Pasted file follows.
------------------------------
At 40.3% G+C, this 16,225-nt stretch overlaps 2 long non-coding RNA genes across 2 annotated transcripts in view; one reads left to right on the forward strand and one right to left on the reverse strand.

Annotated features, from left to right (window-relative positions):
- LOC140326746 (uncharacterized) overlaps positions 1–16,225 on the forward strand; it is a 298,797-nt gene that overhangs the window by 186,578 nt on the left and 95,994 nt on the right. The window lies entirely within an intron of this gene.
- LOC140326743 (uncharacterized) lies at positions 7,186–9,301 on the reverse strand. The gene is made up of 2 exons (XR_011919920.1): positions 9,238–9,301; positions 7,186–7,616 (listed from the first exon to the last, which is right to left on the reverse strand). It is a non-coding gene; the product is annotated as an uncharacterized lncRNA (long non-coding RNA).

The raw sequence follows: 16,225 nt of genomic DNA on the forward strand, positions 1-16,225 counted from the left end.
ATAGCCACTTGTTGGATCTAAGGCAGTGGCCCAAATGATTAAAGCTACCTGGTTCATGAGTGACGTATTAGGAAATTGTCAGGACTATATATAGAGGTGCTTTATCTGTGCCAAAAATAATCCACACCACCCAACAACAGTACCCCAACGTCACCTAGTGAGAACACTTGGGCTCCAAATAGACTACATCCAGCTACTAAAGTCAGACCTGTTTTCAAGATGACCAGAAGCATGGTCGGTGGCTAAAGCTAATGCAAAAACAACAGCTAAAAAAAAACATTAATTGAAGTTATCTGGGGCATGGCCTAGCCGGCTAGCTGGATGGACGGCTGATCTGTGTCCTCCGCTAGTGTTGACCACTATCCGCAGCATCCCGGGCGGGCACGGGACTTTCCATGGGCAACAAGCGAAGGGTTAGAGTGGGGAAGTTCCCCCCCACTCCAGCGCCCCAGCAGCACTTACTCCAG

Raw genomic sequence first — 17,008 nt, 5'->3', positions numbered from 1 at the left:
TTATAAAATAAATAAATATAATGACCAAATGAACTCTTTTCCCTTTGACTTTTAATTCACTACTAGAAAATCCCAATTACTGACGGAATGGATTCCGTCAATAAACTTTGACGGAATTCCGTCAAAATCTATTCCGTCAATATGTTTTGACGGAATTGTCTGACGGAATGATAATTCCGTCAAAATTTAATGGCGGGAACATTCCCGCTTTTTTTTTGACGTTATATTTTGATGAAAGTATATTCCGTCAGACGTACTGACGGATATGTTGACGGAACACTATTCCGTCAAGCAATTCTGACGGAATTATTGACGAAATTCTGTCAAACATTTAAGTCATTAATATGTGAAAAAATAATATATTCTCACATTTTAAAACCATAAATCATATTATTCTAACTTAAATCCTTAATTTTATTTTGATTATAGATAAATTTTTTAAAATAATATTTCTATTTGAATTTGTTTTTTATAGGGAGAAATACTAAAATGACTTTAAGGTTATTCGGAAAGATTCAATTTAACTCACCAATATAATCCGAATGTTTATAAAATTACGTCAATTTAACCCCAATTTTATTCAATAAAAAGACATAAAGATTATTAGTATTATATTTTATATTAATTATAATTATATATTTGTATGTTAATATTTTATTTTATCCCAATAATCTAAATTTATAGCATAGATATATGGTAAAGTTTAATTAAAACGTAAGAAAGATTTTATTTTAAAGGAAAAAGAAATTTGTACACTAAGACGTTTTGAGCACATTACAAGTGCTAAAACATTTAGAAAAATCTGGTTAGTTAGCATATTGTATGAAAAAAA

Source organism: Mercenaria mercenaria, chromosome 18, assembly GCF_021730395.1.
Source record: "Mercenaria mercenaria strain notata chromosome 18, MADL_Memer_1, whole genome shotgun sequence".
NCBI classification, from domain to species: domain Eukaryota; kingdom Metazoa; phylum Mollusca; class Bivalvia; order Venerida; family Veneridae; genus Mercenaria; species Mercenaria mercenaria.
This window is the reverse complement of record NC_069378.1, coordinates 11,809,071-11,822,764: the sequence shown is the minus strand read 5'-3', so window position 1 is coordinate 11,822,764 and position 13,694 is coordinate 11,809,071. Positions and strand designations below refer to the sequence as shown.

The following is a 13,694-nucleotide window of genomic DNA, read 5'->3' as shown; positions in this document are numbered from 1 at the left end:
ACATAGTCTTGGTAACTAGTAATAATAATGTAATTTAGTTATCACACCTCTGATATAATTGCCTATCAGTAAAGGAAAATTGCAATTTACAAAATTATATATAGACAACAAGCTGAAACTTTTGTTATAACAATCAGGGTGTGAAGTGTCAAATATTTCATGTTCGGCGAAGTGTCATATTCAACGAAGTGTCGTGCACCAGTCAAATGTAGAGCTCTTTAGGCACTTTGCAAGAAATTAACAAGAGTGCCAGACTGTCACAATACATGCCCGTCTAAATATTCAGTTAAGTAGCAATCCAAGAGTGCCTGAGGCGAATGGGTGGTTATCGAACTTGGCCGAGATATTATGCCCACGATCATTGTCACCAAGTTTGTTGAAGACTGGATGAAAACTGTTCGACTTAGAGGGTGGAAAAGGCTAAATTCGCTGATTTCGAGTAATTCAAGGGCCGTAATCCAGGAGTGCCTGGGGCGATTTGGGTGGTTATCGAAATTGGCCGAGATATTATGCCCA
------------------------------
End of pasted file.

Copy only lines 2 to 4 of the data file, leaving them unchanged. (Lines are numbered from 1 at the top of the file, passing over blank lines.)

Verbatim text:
Annotated features, from left to right (window-relative positions):
- LOC140326746 (uncharacterized) overlaps positions 1–16,225 on the forward strand; it is a 298,797-nt gene that overhangs the window by 186,578 nt on the left and 95,994 nt on the right. The window lies entirely within an intron of this gene.
- LOC140326743 (uncharacterized) lies at positions 7,186–9,301 on the reverse strand. The gene is made up of 2 exons (XR_011919920.1): positions 9,238–9,301; positions 7,186–7,616 (listed from the first exon to the last, which is right to left on the reverse strand). It is a non-coding gene; the product is annotated as an uncharacterized lncRNA (long non-coding RNA).